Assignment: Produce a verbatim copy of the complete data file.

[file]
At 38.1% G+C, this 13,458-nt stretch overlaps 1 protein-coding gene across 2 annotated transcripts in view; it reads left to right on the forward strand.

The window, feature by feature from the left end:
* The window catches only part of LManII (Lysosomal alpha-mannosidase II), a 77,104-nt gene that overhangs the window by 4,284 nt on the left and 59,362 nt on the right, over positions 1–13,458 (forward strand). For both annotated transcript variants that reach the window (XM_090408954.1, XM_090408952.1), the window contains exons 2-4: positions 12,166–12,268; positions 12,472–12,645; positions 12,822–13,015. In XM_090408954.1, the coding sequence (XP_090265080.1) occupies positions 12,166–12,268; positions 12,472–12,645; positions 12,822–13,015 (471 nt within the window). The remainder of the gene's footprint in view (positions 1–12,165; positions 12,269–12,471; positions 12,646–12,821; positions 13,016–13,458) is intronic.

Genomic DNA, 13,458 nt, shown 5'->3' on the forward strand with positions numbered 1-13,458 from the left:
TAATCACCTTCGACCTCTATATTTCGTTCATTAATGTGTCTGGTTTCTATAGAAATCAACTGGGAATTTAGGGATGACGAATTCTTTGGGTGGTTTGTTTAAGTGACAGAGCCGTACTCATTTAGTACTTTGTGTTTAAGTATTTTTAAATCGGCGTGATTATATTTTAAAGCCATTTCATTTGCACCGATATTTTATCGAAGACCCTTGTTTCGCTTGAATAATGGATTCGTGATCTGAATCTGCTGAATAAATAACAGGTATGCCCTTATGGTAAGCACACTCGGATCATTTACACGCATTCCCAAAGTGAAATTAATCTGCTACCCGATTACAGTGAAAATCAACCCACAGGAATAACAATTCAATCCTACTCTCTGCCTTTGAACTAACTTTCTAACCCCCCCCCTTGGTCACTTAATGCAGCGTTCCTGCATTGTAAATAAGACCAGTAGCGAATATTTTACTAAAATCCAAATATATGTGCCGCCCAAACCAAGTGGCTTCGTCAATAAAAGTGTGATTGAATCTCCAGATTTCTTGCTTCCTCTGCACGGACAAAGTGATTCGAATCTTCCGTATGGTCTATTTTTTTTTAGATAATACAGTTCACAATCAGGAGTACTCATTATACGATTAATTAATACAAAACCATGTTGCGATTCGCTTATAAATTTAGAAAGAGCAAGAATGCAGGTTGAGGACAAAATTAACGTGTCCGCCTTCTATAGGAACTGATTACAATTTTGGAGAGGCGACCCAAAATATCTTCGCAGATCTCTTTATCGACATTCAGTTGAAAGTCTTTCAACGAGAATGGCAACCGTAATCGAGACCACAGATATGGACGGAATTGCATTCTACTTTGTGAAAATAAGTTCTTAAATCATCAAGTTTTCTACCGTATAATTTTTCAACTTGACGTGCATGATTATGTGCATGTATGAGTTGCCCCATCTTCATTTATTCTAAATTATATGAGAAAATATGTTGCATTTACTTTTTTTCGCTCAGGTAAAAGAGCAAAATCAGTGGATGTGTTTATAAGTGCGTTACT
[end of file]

At 38.1% G+C, this 13,458-nt stretch overlaps 1 protein-coding gene across 2 annotated transcripts in view; it reads left to right on the forward strand.

The window, feature by feature from the left end:
* The window catches only part of LManII (Lysosomal alpha-mannosidase II), a 77,104-nt gene that overhangs the window by 4,284 nt on the left and 59,362 nt on the right, over positions 1–13,458 (forward strand). For both annotated transcript variants that reach the window (XM_090408954.1, XM_090408952.1), the window contains exons 2-4: positions 12,166–12,268; positions 12,472–12,645; positions 12,822–13,015. In XM_090408954.1, the coding sequence (XP_090265080.1) occupies positions 12,166–12,268; positions 12,472–12,645; positions 12,822–13,015 (471 nt within the window). The remainder of the gene's footprint in view (positions 1–12,165; positions 12,269–12,471; positions 12,646–12,821; positions 13,016–13,458) is intronic.

Genomic DNA, 13,458 nt, shown 5'->3' on the forward strand with positions numbered 1-13,458 from the left:
TAATCACCTTCGACCTCTATATTTCGTTCATTAATGTGTCTGGTTTCTATAGAAATCAACTGGGAATTTAGGGATGACGAATTCTTTGGGTGGTTTGTTTAAGTGACAGAGCCGTACTCATTTAGTACTTTGTGTTTAAGTATTTTTAAATCGGCGTGATTATATTTTAAAGCCATTTCATTTGCACCGATATTTTATCGAAGACCCTTGTTTCGCTTGAATAATGGATTCGTGATCTGAATCTGCTGAATAAATAACAGGTATGCCCTTATGGTAAGCACACTCGGATCATTTACACGCATTCCCAAAGTGAAATTAATCTGCTACCCGATTACAGTGAAAATCAACCCACAGGAATAACAATTCAATCCTACTCTCTGCCTTTGAACTAACTTTCTAACCCCCCCCCTTGGTCACTTAATGCAGCGTTCCTGCATTGTAAATAAGACCAGTAGCGAATATTTTACTAAAATCCAAATATATGTGCCGCCCAAACCAAGTGGCTTCGTCAATAAAAGTGTGATTGAATCTCCAGATTTCTTGCTTCCTCTGCACGGACAAAGTGATTCGAATCTTCCGTATGGTCTATTTTTTTTTAGATAATACAGTTCACAATCAGGAGTACTCATTATACGATTAATTAATACAAAACCATGTTGCGATTCGCTTATAAATTTAGAAAGAGCAAGAATGCAGGTTGAGGACAAAATTAACGTGTCCGCCTTCTATAGGAACTGATTACAATTTTGGAGAGGCGACCCAAAATATCTTCGCAGATCTCTTTATCGACATTCAGTTGAAAGTCTTTCAACGAGAATGGCAACCGTAATCGAGACCACAGATATGGACGGAATTGCATTCTACTTTGTGAAAATAAGTTCTTAAATCATCAAGTTTTCTACCGTATAATTTTTCAACTTGACGTGCATGATTATGTGCATGTATGAGTTGCCCCATCTTCATTTATTCTAAATTATATGAGAAAATATGTTGCATTTACTTTTTTTCGCTCAGGTAAAAGAGCAAAATCAGTGGATGTGTTTATAAGTGCGTTACT